Architecture and reservoir quality of confined deep-water lobe reservoirs: Insights from the Angel Formation, NW Shelf, Australia.
Deep-water lobe complexes are important hydrocarbon reservoirs in many basins (e.g. Gulf of Mexico, North Sea) and offer potential sites for carbon capture and storage. Spatial confinement is a first-order control on the stratigraphic architecture of lobe complexes, and thus reservoir quality and the compartmentalization of related reservoirs. For example, confinement can lead to lobes that stack aggradationally by restricting lateral migration. However, limitations in the resolution of seismic reflection data make it challenging to map the internal architecture of lobe complexes at economically viable burial depths, especially as individual lobes pinch-out. This project aims to develop conceptual models for confined lobes deposited in settings characterized by different topographic configurations using seismic reflection and well data. The early post-rift Upper Jurassic Angel Fm. of the Dampier sub-basin, NW shelf, Australia contains hydrocarbon-filled deep-water lobes. The distribution and connectivity of the Angel Fm. lobes are poorly-understood due to the complicated stratigraphic architecture imposed by early post-rift inherited topography and varying levels of confinement. Core analysis will permit identification of sedimentary facies, quantification of bed thickness trends, and stratigraphic and spatial distribution of net and non-net reservoir units. Facies models based on core observations will calibrate lower resolution data (e.g. well logs and seismic reflection data) to track reservoir quality changes across lobes where no core data is available. Advancing workflows for the identification of sub-seismic facies distributions and stacking patterns in confined deep-water lobe systems will improve well placement and hydrocarbon recovery in stratigraphic plays.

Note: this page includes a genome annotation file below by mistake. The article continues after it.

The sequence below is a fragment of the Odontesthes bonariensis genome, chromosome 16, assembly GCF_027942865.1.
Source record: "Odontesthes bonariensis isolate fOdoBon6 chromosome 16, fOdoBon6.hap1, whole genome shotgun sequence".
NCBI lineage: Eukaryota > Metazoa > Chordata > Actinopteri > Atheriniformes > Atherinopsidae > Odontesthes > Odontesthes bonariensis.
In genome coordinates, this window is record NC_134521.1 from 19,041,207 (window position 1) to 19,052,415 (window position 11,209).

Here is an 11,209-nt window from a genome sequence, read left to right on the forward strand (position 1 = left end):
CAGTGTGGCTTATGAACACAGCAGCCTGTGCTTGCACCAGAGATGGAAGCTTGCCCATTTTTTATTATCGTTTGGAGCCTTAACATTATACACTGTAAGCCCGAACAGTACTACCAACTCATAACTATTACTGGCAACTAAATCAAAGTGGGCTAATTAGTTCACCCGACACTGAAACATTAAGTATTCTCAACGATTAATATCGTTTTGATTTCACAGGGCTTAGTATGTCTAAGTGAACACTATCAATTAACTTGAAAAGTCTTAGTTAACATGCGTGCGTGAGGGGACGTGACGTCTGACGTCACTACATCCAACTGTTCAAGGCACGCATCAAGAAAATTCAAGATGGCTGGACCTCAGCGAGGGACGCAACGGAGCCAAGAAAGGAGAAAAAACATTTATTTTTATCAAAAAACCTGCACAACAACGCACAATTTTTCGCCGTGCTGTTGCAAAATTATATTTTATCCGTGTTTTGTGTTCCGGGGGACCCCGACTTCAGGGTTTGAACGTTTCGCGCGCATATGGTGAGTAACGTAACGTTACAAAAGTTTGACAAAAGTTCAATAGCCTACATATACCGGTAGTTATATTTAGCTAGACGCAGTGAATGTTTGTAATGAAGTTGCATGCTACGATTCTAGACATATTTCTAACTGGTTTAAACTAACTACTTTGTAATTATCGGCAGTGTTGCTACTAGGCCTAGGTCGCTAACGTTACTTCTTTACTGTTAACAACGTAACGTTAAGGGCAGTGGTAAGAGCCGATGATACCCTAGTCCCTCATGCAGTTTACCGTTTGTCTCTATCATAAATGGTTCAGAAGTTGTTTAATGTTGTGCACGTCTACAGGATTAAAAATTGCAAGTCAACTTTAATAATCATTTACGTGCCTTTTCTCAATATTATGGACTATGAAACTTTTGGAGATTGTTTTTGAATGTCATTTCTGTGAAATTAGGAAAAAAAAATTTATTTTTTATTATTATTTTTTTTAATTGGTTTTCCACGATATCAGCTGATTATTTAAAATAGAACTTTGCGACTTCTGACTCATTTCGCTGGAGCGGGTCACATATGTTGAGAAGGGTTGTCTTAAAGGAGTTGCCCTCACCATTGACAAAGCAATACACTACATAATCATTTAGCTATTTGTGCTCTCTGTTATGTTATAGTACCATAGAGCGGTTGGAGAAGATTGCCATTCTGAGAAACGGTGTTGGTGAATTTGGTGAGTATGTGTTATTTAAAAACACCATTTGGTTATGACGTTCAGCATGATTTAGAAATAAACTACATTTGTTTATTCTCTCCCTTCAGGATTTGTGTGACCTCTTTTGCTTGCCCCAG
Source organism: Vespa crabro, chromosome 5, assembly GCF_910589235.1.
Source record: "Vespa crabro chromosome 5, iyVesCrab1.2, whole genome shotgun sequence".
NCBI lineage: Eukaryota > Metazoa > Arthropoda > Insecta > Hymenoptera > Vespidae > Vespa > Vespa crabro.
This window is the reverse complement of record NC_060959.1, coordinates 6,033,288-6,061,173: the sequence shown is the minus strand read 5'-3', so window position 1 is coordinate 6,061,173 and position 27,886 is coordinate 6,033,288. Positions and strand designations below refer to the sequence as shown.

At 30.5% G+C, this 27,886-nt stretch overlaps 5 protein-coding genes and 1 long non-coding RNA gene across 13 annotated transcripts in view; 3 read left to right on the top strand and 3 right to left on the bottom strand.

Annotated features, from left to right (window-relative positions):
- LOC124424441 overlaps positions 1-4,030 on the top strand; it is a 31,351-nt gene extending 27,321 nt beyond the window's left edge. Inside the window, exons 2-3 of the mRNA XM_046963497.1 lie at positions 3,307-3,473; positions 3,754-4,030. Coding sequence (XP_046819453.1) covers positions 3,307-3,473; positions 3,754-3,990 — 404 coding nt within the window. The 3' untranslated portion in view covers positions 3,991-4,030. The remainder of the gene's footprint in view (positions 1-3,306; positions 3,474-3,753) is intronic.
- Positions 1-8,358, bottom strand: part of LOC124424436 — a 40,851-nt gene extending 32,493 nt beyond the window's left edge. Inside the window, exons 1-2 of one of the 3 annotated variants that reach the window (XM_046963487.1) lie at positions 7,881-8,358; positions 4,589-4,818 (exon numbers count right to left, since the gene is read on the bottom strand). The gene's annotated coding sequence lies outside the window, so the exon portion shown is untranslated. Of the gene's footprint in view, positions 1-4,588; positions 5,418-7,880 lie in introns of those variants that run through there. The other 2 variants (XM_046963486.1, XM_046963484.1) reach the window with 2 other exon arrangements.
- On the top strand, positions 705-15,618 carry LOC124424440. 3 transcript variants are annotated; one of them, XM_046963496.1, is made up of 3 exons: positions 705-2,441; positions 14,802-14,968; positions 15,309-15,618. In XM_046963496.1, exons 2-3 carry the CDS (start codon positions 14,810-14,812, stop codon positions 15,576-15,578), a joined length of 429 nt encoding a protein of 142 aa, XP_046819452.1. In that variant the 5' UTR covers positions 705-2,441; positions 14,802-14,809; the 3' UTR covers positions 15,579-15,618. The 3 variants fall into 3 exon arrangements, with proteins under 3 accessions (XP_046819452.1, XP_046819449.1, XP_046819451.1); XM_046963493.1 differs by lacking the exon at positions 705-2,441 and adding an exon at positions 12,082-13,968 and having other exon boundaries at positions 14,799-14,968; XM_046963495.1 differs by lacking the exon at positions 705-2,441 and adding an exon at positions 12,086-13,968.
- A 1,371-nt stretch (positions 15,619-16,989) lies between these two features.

AAPG Datapages/Search and Discovery Article #90351 © 2019 AAPG Foundation 2019 Grants-in-Aid Projects